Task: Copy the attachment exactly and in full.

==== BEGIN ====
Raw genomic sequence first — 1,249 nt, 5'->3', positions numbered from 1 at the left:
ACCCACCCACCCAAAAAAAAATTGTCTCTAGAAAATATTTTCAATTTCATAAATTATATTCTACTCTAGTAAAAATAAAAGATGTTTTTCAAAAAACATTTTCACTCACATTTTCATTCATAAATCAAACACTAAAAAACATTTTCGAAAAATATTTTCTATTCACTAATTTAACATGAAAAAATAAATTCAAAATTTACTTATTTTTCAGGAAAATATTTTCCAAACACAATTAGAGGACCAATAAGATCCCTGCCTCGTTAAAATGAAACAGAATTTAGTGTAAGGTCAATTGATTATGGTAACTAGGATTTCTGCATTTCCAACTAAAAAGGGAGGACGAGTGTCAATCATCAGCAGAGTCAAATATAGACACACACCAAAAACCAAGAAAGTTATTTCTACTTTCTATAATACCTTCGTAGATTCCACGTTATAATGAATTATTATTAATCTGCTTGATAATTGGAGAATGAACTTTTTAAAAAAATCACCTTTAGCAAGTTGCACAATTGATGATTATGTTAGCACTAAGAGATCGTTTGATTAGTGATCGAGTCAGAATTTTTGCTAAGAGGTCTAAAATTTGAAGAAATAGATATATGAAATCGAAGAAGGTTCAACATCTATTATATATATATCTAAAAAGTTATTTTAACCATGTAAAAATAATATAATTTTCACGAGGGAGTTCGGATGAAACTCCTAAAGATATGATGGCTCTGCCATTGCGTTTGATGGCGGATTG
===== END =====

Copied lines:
Raw genomic sequence first — 1,249 nt, 5'->3', positions numbered from 1 at the left:
ACCCACCCACCCAAAAAAAAATTGTCTCTAGAAAATATTTTCAATTTCATAAATTATATTCTACTCTAGTAAAAATAAAAGATGTTTTTCAAAAAACATTTTCACTCACATTTTCATTCATAAATCAAACACTAAAAAACATTTTCGAAAAATATTTTCTATTCACTAATTTAACATGAAAAAATAAATTCAAAATTTACTTATTTTTCAGGAAAATATTTTCCAAACACAATTAGAGGACCAATAAGATCCCTGCCTCGTTAAAATGAAACAGAATTTAGTGTAAGGTCAATTGATTATGGTAACTAGGATTTCTGCATTTCCAACTAAAAAGGGAGGACGAGTGTCAATCATCAGCAGAGTCAAATATAGACACACACCAAAAACCAAGAAAGTTATTTCTACTTTCTATAATACCTTCGTAGATTCCACGTTATAATGAATTATTATTAATCTGCTTGATAATTGGAGAATGAACTTTTTAAAAAAATCACCTTTAGCAAGTTGCACAATTGATGATTATGTTAGCACTAAGAGATCGTTTGATTAGTGATCGAGTCAGAATTTTTGCTAAGAGGTCTAAAATTTGAAGAAATAGATATATGAAATCGAAGAAGGTTCAACATCTATTATATATATATCTAAAAAGTTATTTTAACCATGTAAAAATAATATAATTTTCACGAGGGAGTTCGGATGAAACTCCTAAAGATATGATGGCTCTGCCATTGCGTTTGATGGCGGATTG